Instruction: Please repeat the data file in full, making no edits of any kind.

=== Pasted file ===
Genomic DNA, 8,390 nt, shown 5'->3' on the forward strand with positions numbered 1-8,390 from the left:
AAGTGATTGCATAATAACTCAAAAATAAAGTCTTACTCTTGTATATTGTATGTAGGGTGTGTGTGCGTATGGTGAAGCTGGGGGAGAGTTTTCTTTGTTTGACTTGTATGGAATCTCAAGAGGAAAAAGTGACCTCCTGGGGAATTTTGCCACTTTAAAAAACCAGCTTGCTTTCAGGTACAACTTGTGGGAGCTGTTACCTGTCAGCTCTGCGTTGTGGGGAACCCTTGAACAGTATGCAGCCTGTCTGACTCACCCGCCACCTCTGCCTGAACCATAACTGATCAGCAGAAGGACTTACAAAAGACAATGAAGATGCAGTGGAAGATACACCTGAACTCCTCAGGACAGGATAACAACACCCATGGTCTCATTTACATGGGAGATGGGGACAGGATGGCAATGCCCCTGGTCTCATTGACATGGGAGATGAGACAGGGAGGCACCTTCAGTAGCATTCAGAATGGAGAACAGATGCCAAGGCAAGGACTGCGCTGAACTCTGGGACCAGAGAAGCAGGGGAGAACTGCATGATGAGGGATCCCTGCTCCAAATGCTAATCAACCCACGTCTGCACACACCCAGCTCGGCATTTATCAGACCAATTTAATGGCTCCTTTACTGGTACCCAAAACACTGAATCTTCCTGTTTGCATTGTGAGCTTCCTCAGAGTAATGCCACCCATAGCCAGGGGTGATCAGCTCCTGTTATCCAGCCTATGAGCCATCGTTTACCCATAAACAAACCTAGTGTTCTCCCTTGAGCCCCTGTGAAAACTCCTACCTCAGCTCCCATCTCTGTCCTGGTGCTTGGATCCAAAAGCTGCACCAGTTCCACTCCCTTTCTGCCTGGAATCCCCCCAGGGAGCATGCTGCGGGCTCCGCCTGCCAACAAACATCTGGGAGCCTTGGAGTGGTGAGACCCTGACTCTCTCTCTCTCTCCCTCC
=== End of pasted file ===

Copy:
Genomic DNA, 8,390 nt, shown 5'->3' on the forward strand with positions numbered 1-8,390 from the left:
AAGTGATTGCATAATAACTCAAAAATAAAGTCTTACTCTTGTATATTGTATGTAGGGTGTGTGTGCGTATGGTGAAGCTGGGGGAGAGTTTTCTTTGTTTGACTTGTATGGAATCTCAAGAGGAAAAAGTGACCTCCTGGGGAATTTTGCCACTTTAAAAAACCAGCTTGCTTTCAGGTACAACTTGTGGGAGCTGTTACCTGTCAGCTCTGCGTTGTGGGGAACCCTTGAACAGTATGCAGCCTGTCTGACTCACCCGCCACCTCTGCCTGAACCATAACTGATCAGCAGAAGGACTTACAAAAGACAATGAAGATGCAGTGGAAGATACACCTGAACTCCTCAGGACAGGATAACAACACCCATGGTCTCATTTACATGGGAGATGGGGACAGGATGGCAATGCCCCTGGTCTCATTGACATGGGAGATGAGACAGGGAGGCACCTTCAGTAGCATTCAGAATGGAGAACAGATGCCAAGGCAAGGACTGCGCTGAACTCTGGGACCAGAGAAGCAGGGGAGAACTGCATGATGAGGGATCCCTGCTCCAAATGCTAATCAACCCACGTCTGCACACACCCAGCTCGGCATTTATCAGACCAATTTAATGGCTCCTTTACTGGTACCCAAAACACTGAATCTTCCTGTTTGCATTGTGAGCTTCCTCAGAGTAATGCCACCCATAGCCAGGGGTGATCAGCTCCTGTTATCCAGCCTATGAGCCATCGTTTACCCATAAACAAACCTAGTGTTCTCCCTTGAGCCCCTGTGAAAACTCCTACCTCAGCTCCCATCTCTGTCCTGGTGCTTGGATCCAAAAGCTGCACCAGTTCCACTCCCTTTCTGCCTGGAATCCCCCCAGGGAGCATGCTGCGGGCTCCGCCTGCCAACAAACATCTGGGAGCCTTGGAGTGGTGAGACCCTGACTCTCTCTCTCTCTCCCTCC